Thursday, February 17, 2011

Way more than 140. And loving it

Ian, Nishant, Bob, Eve, and I discussed differences between the UMA authorization model, and that of XACML yesterday. At least, I think that's what we were discussing - as it was a tweet thread, significant portion of content was taken up by 'do you mean X?', 'pls clarify' and 'ignore my last', etc

Bob & Eve are attending RSA this week (with associated time & drinking responsibilities), and Ian & Nishant are better than I am at avoiding work - and so the burden of trying to collect the jewels of wisdom spread thinly through the various 140-constrained messages falls one me.

Conseqently, I've dusted off my blogging keyboard and temporarily freed myself from my practice of mentally counting characters (you do that too right?) up to 140.

The original tweets are listed in rough chronological order below, with my interpretation interspersed .


Paul - Just learned something about UMA. Host->AM query different than XACML PEP->PDP - its a 'return privileges' model

User Managed Access (UMA) proposes a separation between where a User stores their identity attributes (or other data) and where they store their authorization (or consents in this context) policies governing those identity attributes. UMA makes possible the theoretical separation that OAuth 2.0 introduces between the Resource Server and the Authorization Server - a User could store their email with Google, but specify/manage, and store the authorizations governing 3rd party access to that email somewhere other than Google (yes there are business issues to resolve).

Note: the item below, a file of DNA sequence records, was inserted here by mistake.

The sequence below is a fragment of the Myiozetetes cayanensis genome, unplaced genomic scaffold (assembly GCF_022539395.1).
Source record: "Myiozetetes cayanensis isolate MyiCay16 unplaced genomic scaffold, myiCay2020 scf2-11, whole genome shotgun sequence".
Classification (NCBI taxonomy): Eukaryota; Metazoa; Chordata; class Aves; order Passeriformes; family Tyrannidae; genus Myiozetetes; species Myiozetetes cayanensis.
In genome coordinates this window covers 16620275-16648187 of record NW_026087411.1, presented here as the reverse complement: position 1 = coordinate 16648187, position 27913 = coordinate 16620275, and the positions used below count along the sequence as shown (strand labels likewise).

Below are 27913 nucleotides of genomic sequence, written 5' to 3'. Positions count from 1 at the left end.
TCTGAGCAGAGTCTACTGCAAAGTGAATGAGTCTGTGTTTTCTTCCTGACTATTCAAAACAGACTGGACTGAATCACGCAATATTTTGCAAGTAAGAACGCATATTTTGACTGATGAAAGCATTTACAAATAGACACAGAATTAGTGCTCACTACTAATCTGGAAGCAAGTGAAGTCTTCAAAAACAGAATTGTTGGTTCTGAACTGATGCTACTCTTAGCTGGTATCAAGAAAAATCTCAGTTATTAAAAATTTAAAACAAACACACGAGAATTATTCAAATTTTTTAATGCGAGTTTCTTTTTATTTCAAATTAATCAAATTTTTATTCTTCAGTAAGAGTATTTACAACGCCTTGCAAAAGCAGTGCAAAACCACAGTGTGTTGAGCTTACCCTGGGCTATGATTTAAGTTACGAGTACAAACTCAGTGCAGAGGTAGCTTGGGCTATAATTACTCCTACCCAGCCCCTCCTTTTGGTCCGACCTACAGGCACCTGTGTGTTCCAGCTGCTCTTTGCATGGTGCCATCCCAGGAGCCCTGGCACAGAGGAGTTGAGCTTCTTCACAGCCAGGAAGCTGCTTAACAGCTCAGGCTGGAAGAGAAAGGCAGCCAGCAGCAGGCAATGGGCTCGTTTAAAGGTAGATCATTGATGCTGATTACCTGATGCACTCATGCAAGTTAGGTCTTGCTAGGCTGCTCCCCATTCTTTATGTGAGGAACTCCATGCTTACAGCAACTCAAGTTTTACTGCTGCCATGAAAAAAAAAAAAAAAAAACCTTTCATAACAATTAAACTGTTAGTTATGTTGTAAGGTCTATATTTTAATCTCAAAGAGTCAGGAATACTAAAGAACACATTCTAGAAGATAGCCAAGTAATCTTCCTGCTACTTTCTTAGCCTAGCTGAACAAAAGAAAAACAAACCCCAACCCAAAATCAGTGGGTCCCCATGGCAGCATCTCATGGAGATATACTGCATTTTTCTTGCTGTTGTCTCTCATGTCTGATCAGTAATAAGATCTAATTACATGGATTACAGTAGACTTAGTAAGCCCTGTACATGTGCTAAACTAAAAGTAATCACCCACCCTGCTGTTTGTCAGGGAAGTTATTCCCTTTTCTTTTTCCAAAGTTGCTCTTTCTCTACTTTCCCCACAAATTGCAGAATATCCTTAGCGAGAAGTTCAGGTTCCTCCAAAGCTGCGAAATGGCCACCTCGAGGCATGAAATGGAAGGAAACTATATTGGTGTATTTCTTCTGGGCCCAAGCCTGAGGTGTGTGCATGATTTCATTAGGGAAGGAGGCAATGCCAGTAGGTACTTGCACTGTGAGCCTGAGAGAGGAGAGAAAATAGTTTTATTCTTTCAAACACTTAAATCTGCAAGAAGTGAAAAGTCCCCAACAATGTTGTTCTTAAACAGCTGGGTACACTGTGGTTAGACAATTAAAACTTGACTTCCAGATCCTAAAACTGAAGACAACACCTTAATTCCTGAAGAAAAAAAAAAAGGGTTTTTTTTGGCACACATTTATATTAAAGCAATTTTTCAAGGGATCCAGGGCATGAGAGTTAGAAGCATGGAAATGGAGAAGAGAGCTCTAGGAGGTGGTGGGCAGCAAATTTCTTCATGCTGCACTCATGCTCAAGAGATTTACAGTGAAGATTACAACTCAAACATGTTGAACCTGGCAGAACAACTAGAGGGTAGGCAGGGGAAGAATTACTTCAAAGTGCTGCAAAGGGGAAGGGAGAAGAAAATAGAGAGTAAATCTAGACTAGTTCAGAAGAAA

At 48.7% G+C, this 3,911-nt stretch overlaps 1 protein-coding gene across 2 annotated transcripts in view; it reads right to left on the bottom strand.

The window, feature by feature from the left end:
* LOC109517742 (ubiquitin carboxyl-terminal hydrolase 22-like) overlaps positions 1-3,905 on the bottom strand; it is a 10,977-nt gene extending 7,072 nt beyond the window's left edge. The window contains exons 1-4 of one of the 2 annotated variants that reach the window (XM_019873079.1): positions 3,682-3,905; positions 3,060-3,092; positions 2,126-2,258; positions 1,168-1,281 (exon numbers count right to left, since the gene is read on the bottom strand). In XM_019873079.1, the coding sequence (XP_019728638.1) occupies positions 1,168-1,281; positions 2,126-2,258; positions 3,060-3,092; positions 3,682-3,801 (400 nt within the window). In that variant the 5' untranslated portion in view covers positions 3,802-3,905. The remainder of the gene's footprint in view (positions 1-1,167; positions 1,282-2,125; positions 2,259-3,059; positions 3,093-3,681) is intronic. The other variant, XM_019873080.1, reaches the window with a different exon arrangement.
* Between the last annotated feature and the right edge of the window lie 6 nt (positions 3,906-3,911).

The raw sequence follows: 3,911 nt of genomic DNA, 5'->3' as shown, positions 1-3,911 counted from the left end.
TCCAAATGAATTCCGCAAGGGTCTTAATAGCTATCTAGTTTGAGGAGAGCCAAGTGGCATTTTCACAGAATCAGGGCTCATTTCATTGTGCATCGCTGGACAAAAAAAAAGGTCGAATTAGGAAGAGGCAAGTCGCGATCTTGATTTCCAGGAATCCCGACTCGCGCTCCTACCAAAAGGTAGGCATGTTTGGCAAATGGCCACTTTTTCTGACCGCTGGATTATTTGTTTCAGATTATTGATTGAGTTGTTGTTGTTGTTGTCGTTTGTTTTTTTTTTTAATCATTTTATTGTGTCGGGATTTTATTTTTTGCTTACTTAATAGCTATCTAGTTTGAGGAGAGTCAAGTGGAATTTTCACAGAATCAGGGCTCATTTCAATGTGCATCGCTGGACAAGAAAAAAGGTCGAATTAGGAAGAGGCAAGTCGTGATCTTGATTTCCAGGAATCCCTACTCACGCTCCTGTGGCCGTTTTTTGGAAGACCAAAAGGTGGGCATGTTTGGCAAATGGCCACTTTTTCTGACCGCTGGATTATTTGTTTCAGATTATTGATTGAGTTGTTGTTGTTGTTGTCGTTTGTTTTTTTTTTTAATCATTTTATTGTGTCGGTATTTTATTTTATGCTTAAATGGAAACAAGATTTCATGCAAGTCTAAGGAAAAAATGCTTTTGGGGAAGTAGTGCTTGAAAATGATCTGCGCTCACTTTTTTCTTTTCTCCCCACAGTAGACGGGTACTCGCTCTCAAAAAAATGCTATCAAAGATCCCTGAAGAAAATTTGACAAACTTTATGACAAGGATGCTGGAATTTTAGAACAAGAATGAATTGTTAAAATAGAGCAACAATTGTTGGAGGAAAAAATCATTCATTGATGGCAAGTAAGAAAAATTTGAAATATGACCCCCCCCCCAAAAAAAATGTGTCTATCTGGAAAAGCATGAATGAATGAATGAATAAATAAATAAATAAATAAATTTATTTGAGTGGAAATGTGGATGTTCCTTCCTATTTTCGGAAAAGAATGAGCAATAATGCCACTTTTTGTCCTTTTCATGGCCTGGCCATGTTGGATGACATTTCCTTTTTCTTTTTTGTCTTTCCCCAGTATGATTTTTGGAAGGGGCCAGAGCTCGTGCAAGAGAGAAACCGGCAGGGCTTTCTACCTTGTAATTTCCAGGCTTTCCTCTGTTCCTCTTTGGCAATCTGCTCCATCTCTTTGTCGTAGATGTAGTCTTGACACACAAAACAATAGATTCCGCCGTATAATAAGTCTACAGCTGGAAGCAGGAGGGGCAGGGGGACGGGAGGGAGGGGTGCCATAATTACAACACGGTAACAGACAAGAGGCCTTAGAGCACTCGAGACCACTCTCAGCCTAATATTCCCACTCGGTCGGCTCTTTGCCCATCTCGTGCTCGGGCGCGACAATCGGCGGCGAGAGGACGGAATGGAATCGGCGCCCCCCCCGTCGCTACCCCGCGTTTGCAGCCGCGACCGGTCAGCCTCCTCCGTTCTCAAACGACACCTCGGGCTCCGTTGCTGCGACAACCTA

What surprised me is that I assumed UMA would be using the XACML model, in which a Policy Enforcement Point (PEP), when faced with a authorization decision for some access request, calls out to a Policy Decision Point (PDP) for that decision. In the XACML model, the PEP is not itself expected to have to compare requests to stored policy to determine what to do with the request (ie to make an authz decision ) - that's the PDP's job. In the XACML model, the PEP is insulated from the complexity of policy - and simply given a yes/no answer from the PDP to the  'Should I let this happen?' query it sent to the PDP.

In the UMA authorization model however, the Host (the entity that is hosting the OAuth protected APIs behind which sit some User's identity stores) and which I had expected to act like a XACML PEP plays a more active role. Rather than simply passing the buck to the 'Authorization Manager' (the UMA term for the entity at which a User manages their policies for their various, distributed resources), the UMA Host is expected to be able to actually compare the existing policy (previously created by the User and stored with the AM) against the request being made.